The President, like other members of the Sanhedrin, must be versed in many branches of science, such as astronomy, mathematics, logic, anatomy, and medicine. He must possess knowledge of non-Torah doctrines and practices to be able to deal with cases requiring such knowledge. (Nothing comparable to this will be found in Israel’s Supreme Court, which arrogates to itself the power to prescribe the morality of the Jewish people and even dictate how to defend Israel against Arab terrorists. This is Courtocracy, not democracy!)

Under the Torah, each geographic community—like each state in America—has its own governor. And unlike all other legal systems, the administration of Jewish law is decentralized. The rulings of a local court are binding for the particular community and can’t be challenged by any other court however superior its rank or area of jurisdiction. This “federalism” allows for a great deal of diversity, rendered harmonious by the court’s knowledge of the Torah’s constitutional principles.

When principles of Jewish law are applied to new problems, it’s not done by mere fiat—as is done by a handful of Israeli judges who cloak their personal preferences in the name of democracy. Before a ruling is accepted as authentic and consistent with the Torah, it must be endorsed by a majority of the leading scholars. Such is its dedication to truth and justice, a court may sometimes consult and be guided by an eminent scholar who may be residing in a distant country!

This absence of institutional rigidity is a consequence of the fact that the law is not the exclusive preserve of professional jurists or of any ecclesiastical elite, but of the people, including those of humble occupations. It says in Deuteronomy (29:9-10): “You are standing this day, all of you before the Lord your God: your leaders, your tribes, your elders, and your officers … from the hewer of your wood to the drawer of your water.”

Hence it’s misleading to regard Torah government as a theocracy. By the way: in reviewing my book Jewish Statesmanship for The Jerusalem Post, Michael Widlanski had the audacity to say I advocated a theocracy. Which proves he didn’t read much of my book.

Any serious scholar knows that the authority of the Kohanim—the priesthood—is confined to the Temple Mount. The Kohanim have no general authority over the people. In fact, all the people of Israel are supposed to be more or less learned in the laws which, after all, are to guide and elevate the conduct of their every day life. We read in Joshua (1:8): “This book of the law shall not depart out of your mouth, but you shall meditate therein day and night, that you may do according to all that is written therein.” The Jerusalem Talmud declares: “… any legislation enacted by a court but not accepted by the majority of the public is no law” (Avoda Zara 2:8).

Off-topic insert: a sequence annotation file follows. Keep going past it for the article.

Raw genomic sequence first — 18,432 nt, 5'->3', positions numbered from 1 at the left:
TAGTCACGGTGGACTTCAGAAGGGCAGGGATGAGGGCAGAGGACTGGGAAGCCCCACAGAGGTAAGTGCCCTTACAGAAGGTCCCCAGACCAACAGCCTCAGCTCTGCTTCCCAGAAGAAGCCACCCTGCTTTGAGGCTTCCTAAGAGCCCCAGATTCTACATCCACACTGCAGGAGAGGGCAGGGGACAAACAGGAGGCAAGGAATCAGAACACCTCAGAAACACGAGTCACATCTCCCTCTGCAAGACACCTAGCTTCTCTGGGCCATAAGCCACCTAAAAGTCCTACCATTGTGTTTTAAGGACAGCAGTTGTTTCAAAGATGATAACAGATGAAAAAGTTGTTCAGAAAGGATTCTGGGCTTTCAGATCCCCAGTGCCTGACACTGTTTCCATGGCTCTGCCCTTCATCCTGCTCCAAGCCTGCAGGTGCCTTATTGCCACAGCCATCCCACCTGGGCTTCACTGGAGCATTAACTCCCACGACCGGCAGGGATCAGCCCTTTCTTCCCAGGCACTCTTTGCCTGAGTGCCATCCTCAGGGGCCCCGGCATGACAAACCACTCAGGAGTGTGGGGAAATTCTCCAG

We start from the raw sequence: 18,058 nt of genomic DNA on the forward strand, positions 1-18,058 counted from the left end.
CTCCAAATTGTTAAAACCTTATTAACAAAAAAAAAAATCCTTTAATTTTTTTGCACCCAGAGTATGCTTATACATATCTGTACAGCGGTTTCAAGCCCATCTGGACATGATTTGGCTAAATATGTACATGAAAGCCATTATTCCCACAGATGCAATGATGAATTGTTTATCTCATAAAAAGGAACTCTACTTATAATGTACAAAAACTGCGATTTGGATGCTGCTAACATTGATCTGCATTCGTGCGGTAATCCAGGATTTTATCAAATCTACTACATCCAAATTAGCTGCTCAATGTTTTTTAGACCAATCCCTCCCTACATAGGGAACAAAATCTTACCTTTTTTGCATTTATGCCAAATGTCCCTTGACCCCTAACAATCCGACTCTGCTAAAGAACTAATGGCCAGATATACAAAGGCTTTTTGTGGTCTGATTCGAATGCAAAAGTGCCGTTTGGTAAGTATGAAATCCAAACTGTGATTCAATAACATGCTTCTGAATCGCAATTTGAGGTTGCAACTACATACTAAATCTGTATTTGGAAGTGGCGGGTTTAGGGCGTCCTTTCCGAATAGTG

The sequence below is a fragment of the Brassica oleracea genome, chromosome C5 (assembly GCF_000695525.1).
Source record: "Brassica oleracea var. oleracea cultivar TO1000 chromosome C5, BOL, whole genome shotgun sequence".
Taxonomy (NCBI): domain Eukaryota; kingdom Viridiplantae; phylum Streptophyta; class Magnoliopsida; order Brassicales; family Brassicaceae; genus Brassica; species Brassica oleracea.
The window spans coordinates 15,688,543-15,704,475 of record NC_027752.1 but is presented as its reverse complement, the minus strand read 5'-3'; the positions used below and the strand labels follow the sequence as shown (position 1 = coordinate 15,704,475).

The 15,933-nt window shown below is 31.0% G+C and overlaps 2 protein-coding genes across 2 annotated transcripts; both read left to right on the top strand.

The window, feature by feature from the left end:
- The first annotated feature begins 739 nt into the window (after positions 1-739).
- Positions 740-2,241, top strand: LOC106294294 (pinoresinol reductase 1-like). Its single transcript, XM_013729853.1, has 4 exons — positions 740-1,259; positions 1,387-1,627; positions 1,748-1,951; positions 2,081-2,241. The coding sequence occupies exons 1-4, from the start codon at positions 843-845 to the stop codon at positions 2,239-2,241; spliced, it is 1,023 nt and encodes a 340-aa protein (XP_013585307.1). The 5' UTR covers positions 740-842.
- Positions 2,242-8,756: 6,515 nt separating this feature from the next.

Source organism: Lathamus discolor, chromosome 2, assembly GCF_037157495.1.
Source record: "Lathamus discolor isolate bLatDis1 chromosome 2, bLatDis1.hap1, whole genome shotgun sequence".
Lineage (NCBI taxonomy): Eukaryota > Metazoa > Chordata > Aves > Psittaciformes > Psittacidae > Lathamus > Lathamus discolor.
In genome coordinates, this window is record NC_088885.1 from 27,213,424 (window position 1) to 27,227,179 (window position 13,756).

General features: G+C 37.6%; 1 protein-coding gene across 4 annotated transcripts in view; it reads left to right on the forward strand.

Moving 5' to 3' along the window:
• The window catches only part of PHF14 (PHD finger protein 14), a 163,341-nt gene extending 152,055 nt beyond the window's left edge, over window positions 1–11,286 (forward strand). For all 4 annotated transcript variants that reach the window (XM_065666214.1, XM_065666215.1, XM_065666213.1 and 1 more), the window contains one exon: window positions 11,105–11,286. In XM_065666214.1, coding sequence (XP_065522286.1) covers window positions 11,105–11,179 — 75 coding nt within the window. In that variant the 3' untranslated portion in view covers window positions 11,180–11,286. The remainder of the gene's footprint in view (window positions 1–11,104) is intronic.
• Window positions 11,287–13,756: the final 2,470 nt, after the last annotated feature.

Because Jewish law is rooted in ordinary experience, and because the Hebrew language is unequaled in its simplicity, brevity, and clarity, a Torah community does not require a professional class of lawyers. (What a blessing!) The people themselves are educated in the law, which is the basic reason why the rule of law and hatred of tyranny have characterized the Jewish people throughout history—or did so until the rise of the pseudo-democratic state of Israel!

What is Israel’s present Supreme Court but a judicial despotism that scorns the beliefs and values of the Jewish People? What shall call Israeli prime ministers who arrogate to themselves the power to dispose of the land of the Jewish People—in the fraudulent name of democracy? Can any of these prime ministers be brought before the Supreme Court for violating Section 97 or Section 100 of the Penal Law governing treason? No way! Under Israel’s High Court of Justice treason has become legitimate! This is the logical consequence of the court’s false and anti-Semitic ruling that Judea, Samaria, and Gaza do not belong as of right and law to the Jewish people.

To call Israel democracy is a travesty of truth. I therefore conclude that although the term “democracy” is foreign to the Torah, a Torah government would be far more democratic than “the only democracy in the Middle East”!